A great way to protect your valuable business assets is by registering your trade name with the United States Patent & Trademark Office (USPTO). This process helps stop competitors from using your name and good reputation to obtain benefits and damage your enterprise.

Simply using your business name in commerce does afford you some rights. However, formally registering a trademark—a “word, name, symbol, device, or any combination” —secures additional protections:

  • It puts consumers and your competitors on notice that your trademark belongs to your company and can only be used to identify your goods and products (and not similar goods and services).
  • Through formal registration, you also gain the ability to sue for trademark infringement in federal court, collect additional damages and request an injunction to stop someone else from using your trademark.

Case Study of Copycat Company

Unfortunately, one of our clients recently learned the lesson of not protecting a trademark the hard way. A local residential and commercial painting company with gross annual revenues of $2.5 million discovered that a former employee had opened a competing business in the same market with an almost identical name. We’ll call this enterprise “Copycat Company.”

With a similar name in the same business in the same market, Copycat Company was driving 10-20 Internet leads per month to its website. With an average annual customer value of $3,500 and a 60% conversion rate, we calculated each lead to be worth $2,100. These figures translated into a loss of $21,000 to $42,000 in new business each month for our client.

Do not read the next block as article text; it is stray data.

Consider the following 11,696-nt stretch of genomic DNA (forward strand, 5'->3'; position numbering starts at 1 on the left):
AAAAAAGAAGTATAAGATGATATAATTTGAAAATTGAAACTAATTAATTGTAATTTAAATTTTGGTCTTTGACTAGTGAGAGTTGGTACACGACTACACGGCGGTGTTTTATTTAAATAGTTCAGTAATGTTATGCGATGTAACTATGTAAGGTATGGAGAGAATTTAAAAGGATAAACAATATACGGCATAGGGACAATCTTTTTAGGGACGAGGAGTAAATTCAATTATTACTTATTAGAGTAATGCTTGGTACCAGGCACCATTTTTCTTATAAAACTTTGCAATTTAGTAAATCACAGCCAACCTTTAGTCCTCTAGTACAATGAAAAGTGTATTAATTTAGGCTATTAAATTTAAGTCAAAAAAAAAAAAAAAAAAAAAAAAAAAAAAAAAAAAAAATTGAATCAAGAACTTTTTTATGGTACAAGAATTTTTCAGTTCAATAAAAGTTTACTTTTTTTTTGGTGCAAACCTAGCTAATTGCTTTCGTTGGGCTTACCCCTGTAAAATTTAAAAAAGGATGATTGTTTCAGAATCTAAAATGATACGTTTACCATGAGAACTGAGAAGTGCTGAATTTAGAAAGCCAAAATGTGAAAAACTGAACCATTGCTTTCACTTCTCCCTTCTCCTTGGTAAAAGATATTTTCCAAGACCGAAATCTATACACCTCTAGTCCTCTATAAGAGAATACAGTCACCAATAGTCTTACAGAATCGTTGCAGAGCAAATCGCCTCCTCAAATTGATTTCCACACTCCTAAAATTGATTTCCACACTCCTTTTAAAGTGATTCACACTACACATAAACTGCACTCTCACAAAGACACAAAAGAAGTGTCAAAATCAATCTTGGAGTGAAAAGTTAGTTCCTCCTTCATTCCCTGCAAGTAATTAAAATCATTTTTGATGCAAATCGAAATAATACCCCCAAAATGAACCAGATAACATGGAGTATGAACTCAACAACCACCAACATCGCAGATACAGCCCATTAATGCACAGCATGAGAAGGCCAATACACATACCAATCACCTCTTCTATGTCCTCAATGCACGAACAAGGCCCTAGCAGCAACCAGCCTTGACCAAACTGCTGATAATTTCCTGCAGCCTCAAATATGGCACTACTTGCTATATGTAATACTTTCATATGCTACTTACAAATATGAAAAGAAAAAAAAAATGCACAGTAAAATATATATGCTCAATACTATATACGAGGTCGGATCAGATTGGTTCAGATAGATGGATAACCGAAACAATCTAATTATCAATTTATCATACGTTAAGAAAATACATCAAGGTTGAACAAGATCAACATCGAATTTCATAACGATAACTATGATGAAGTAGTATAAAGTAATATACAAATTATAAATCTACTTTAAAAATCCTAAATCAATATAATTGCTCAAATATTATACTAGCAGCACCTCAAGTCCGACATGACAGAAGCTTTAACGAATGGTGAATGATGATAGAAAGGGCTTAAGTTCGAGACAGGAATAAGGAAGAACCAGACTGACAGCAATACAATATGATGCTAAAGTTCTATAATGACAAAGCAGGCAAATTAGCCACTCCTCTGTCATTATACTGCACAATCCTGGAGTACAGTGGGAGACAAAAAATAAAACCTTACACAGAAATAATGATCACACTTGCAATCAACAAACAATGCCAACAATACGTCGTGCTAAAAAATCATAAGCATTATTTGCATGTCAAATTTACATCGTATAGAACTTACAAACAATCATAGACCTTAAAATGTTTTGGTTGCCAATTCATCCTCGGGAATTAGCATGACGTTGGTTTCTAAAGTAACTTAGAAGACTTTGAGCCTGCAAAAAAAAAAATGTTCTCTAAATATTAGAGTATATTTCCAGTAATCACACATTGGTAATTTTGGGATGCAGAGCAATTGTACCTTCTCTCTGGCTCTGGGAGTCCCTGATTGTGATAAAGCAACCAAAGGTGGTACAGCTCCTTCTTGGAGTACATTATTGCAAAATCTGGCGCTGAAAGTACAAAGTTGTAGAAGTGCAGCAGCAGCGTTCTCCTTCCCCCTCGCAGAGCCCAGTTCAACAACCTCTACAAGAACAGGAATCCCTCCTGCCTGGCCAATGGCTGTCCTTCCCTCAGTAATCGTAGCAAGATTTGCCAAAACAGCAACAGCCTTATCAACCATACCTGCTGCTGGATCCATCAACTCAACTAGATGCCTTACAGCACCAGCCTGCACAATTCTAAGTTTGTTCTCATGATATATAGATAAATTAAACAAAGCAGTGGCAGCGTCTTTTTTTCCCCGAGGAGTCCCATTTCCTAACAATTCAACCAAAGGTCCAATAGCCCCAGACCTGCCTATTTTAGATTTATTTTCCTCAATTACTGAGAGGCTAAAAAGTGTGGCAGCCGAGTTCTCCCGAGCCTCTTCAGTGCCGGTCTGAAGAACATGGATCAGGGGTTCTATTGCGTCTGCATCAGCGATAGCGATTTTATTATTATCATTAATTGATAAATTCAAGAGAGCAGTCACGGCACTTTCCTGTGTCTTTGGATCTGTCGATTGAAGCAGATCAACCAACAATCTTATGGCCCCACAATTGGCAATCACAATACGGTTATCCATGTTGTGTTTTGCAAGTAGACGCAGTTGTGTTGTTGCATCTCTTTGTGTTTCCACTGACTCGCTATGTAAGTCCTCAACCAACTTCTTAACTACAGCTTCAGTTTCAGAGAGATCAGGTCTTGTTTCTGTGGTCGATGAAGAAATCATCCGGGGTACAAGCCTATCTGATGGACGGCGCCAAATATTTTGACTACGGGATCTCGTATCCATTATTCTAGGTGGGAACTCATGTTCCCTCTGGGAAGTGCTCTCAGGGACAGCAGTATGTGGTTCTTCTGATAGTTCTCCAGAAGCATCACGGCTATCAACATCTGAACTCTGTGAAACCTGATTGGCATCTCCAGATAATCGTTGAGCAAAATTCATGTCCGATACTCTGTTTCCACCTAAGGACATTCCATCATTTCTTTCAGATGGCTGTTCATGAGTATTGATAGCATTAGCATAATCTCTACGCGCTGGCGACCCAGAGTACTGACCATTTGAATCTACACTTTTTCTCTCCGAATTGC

To compound the problem, our client had begun receiving complaints of poor craftsmanship from local residents based on the work of Copycat Company. Now, in addition to Copycat causing a dramatic reduction in customer value because of lost leads, Copycat’s existence in the marketplace was negatively impacting the goodwill of our client, too.

Our client had never registered a trademark with the USPTO, so recourse was limited. However, we still managed to stop Copycat Company short of litigation and settle the dispute in a way that prevented Copycat Company from ever using our client’s name again or confusing consumers. At least our client was only out of the lost business revenues, but a registered trademark would have given us even more leverage in our negotiations.

More on Trademark Registration

As you can see, registering your trademark with the USPTO is highly advised for several reasons, and InPrime Legal can help you through that process.

But your work regarding your trademark doesn’t end when your application is approved by the USPTO. Although the government agency does attempt to fight trademark infringement when it can, protecting your trademark—your very business—is almost entirely up to you. You can’t rely on the USPTO to keep track of countless trademarks in its registry. If you’re not watching, a competitor could swoop in and cause a lot of damage to your company and brand.

To summarize your action steps:

  1. Strongly consider filing an application to register your trademark.
  2. Once you have registered your mark, set up a process to keep tabs on—and taking action against—anyone who might infringe on it.
  3. For more information about how to register a trademark, contact InPrime Legal today at 770-282-8967.